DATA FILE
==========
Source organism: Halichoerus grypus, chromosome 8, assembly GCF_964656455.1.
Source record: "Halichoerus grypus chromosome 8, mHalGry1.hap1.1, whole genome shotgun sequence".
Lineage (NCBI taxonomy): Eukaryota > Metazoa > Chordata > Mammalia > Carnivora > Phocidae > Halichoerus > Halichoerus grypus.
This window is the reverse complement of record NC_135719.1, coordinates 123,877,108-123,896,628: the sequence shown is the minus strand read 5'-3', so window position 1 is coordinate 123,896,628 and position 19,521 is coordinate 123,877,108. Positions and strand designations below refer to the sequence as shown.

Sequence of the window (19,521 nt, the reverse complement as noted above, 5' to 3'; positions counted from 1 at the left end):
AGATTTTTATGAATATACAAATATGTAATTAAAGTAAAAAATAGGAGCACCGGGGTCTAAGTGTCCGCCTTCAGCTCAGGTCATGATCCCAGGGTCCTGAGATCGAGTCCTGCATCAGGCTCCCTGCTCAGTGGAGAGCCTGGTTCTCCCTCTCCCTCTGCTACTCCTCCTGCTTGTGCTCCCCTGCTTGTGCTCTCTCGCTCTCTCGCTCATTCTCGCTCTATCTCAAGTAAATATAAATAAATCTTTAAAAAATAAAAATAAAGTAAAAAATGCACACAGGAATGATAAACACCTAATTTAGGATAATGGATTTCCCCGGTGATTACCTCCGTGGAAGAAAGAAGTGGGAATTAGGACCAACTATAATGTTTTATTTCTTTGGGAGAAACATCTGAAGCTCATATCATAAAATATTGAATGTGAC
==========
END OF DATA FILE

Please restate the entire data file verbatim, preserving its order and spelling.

Source organism: Halichoerus grypus, chromosome 8, assembly GCF_964656455.1.
Source record: "Halichoerus grypus chromosome 8, mHalGry1.hap1.1, whole genome shotgun sequence".
Lineage (NCBI taxonomy): Eukaryota > Metazoa > Chordata > Mammalia > Carnivora > Phocidae > Halichoerus > Halichoerus grypus.
This window is the reverse complement of record NC_135719.1, coordinates 123,877,108-123,896,628: the sequence shown is the minus strand read 5'-3', so window position 1 is coordinate 123,896,628 and position 19,521 is coordinate 123,877,108. Positions and strand designations below refer to the sequence as shown.

Sequence of the window (19,521 nt, the reverse complement as noted above, 5' to 3'; positions counted from 1 at the left end):
AGATTTTTATGAATATACAAATATGTAATTAAAGTAAAAAATAGGAGCACCGGGGTCTAAGTGTCCGCCTTCAGCTCAGGTCATGATCCCAGGGTCCTGAGATCGAGTCCTGCATCAGGCTCCCTGCTCAGTGGAGAGCCTGGTTCTCCCTCTCCCTCTGCTACTCCTCCTGCTTGTGCTCCCCTGCTTGTGCTCTCTCGCTCTCTCGCTCATTCTCGCTCTATCTCAAGTAAATATAAATAAATCTTTAAAAAATAAAAATAAAGTAAAAAATGCACACAGGAATGATAAACACCTAATTTAGGATAATGGATTTCCCCGGTGATTACCTCCGTGGAAGAAAGAAGTGGGAATTAGGACCAACTATAATGTTTTATTTCTTTGGGAGAAACATCTGAAGCTCATATCATAAAATATTGAATGTGAC